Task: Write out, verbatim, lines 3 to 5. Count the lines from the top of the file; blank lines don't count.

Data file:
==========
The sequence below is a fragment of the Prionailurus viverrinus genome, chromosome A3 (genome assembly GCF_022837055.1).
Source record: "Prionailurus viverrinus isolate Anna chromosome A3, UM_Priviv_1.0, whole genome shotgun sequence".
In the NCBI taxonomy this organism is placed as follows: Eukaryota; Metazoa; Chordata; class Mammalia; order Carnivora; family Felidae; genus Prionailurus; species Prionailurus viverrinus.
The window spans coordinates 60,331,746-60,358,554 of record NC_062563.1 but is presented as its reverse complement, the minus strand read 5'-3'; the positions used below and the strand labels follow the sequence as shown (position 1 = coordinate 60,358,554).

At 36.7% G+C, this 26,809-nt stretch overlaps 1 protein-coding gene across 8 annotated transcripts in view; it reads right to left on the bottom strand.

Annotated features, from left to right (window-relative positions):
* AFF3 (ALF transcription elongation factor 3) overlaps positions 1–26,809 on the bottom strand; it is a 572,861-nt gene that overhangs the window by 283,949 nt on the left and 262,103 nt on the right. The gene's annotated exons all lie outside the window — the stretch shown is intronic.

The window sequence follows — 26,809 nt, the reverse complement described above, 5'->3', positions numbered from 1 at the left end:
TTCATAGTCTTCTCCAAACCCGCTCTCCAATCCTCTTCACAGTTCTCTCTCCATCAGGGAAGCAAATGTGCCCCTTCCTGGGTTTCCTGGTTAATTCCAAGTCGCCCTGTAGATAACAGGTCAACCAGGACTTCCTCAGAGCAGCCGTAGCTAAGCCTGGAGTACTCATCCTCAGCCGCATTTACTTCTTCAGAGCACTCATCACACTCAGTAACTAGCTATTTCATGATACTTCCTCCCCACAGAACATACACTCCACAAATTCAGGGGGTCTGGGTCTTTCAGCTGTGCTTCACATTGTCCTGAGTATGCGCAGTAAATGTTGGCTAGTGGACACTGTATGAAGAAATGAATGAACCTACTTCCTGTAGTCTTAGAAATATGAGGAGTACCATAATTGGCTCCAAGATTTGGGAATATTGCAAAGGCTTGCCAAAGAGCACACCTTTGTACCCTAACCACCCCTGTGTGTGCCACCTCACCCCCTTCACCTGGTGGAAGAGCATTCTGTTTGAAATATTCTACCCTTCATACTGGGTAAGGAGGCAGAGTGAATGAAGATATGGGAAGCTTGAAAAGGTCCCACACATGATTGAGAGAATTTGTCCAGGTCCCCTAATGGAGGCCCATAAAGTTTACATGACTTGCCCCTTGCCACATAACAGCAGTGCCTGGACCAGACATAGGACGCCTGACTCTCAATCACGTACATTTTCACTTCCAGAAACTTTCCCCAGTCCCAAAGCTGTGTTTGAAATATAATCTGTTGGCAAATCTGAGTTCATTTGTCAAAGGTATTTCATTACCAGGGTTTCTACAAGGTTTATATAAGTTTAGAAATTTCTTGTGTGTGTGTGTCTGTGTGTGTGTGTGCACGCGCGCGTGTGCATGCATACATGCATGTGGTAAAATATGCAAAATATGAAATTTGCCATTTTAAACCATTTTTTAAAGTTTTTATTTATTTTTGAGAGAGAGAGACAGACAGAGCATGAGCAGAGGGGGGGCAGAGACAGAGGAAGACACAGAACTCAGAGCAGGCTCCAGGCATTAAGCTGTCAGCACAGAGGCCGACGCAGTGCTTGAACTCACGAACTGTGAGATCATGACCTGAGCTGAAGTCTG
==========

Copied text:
In the NCBI taxonomy this organism is placed as follows: Eukaryota; Metazoa; Chordata; class Mammalia; order Carnivora; family Felidae; genus Prionailurus; species Prionailurus viverrinus.
The window spans coordinates 60,331,746-60,358,554 of record NC_062563.1 but is presented as its reverse complement, the minus strand read 5'-3'; the positions used below and the strand labels follow the sequence as shown (position 1 = coordinate 60,358,554).

At 36.7% G+C, this 26,809-nt stretch overlaps 1 protein-coding gene across 8 annotated transcripts in view; it reads right to left on the bottom strand.